On the High Holy Days we ask God to “write us in the Book of Life.” We are told that God keeps track of us, and compares all the good we have done during the past year, with what we should not have done. The Unetaneh Tokef prayer – the one which says, “On Rosh Hashanah it is written and on Yom Kippur it is sealed, who shall live and who shall die,” reminds us at then end that there are ways to make up for our bad behavior: U’tshuva, utfillah, utzedakah, – But Repentence, Prayer and Tzedakah temper judgment’s severe decree.

This morning I would like to focus on the Tzedakah part of this phrase. Tzedakah is often translated as “Charity” but it means much more than that. It comes from the word Tzedek which means “righteousness” or “righteous one”. In Judaism, tzedakah is not an option. It is not something we do if we feel like it. It is a mitzvah – which is more than a good deed.

Mitzvah means “commandment.” God commands us to do tzedakah – because it is the right thing to do.In the story of creation, which we will read tomorrow morning, it says, “On the seventh day God finished the work that God had been doing, and ceased on the,seventh day from all the work that God had done.”

If we pay careful attention to the words, it doesn’t say that God is done creating the world. It just says that God is done with what God had been working on at the moment. The Rabbis tell us that God intentionally left some of the work undone so we could be partners with God in the work of creation. We work together with God to make the world a better place.

When God created Adam, God created him “in God’s image.” God also realized that Adam should not be alone, and created Eve. This tells us that living for yourself, is only half a life. We were meant to be with, and do for others. If everyone is created in God’s image, we honor the image of God in others by helping them. Helping others does more than help them. It helps us to feel God’s presence in our own lives.


Healing A Fractured World

When Moses was frustrated with the behavior of the Israelites, he pleaded with God, “Let me behold Your presence.” And God replied, “You cannot see my face.” We cannot see God’s face directly but we can see God in the faces of others. That is how we behold God’s presence, by being in the presence of human beings, who are created in God’s image. We must be aware of the needs of those human beings. When we recognize that someone else’s physical needs are our own spiritual obligation, then it becomes holy work.

Why do we need to help others to be holy?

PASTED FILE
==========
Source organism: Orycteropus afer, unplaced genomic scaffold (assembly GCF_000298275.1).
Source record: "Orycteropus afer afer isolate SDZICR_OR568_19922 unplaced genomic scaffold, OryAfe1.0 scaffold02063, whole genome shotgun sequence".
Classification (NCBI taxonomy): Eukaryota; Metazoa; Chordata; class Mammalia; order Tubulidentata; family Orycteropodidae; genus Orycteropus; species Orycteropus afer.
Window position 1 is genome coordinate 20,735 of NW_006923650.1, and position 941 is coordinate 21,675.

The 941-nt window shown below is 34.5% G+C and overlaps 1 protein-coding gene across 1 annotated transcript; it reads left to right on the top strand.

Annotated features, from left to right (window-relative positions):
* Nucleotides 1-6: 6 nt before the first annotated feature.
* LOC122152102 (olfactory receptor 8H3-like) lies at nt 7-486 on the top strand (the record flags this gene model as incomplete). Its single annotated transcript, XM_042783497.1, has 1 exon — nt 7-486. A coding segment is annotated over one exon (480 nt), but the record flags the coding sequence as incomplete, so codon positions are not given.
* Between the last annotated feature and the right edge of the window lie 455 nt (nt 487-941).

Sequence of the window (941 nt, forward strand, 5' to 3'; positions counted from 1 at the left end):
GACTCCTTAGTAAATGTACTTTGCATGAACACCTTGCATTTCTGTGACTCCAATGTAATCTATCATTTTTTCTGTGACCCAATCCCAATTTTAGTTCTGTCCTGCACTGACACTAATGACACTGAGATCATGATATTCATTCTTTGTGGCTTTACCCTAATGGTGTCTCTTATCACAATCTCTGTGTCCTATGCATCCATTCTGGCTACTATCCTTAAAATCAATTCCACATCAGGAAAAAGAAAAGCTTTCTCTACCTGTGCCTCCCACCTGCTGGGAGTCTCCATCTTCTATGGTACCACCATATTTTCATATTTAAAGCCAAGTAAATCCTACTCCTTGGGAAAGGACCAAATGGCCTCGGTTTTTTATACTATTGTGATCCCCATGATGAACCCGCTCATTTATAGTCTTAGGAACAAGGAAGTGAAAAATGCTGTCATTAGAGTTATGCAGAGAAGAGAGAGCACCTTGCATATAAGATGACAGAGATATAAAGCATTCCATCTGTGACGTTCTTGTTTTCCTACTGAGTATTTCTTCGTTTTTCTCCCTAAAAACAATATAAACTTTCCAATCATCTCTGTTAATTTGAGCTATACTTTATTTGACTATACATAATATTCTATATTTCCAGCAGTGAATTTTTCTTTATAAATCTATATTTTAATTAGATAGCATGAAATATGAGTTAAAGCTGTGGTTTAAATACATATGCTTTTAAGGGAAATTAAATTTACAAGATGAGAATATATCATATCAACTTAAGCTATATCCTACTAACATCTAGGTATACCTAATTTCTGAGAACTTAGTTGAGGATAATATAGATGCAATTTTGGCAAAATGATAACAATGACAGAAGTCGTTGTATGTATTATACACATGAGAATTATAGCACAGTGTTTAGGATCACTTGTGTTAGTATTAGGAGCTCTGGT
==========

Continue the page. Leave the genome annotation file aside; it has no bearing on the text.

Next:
Think of the two bodies of water in Israel. The Kinneret and the Dead Sea. The Kinneret is teeming with fish, birds and vegetation. It is green and lush. The Dead Sea is the opposite. Nothing grows in the Dead Sea. Why the difference? They are both fed by the Jordan River. The Kinneret receives water in the north and gives water in the south. The Dead Sea only receives water. The Jordan ends there.

Life is not about taking. Living a full life also requires giving. Does Judaism ask too much of us? We are just like everyone else. Why us? Are we better than anyone else? Not really. We are an unexceptional people, often stubborn and rebellious, not instinctively a community of saints, yet we are made great by being asked to do great things.

God appeared to Abraham and said to him (translated)
“I am El Shadai. Walk yourself in front of me and you will be pure.”

Not next to God, but in front of God. In other words, don’t always wait for God to take the lead. Sometimes you need to take the initiative. We are here because God wanted us to be here and there is a specific task that only each of us can fulfill individually.

Even if you do realize that you are expected to do mitzvot, and you really want to help, you might say, “But there is so much need, so much suffering. God is supposed to be good and just. So why are people hurting and why are there so many evil people out there? It can be overwhelming. Rabbi Jonathan Sacks offers an explanation: He says, “There IS justice in the world but it is Divine justice, justice from the perspective of God. We don’t have that same perspective. What seems to be bad to us, might not be if seen from a different perspective. We can’t see the whole picture. If we learned of a person who wanted to cut us up with a knife, we would be extremely fearful, unless…that person is a surgeon, and we have a cancerous tumor that needs to be removed.

Rabbi Sacks explains further, “If we were able to see how evil today leads to good tomorrow – [then] we would understand Divine justice, but at the cost of ceasing to be human… There is Divine justice, but this is long-term justice. We may not see the justice carried out in our life times, but according to Jewish teachings, it all evens out in the end. When we sing Bayom Hahu after the Aleynu, we are praying for the time when this long-term justice will come to fruition.

In the mean time, God wants us to strive for human justice. It is our duty and responsibility to do what we can to pursue justice here on earth. God creates Divine justice but only we can create human justice, acting in partnership with God.

God experienced the same concern with all the violence and evil in the world. God created humanity with high hopes, then gradually faced one disappointment after another. Adam and Eve, Cain and Abel, the generation of Noah, Sodom and Gemorrah. So God lowered His expectations offering human beings the Noahide laws, the minimal ethics that people should follow.

But God selected one person, then one family, then a tribe, then a collection of tribes and ultimately a nation, The Jewish people, to act as role-models, to be a living case study of what human beings ARE capable of.
We are therefore a holy nation. Or at least expected to act like one. Not that we are inherently better or more moral than others. This is not a privilege but a responsibility. We are God’s ambassadors on earth.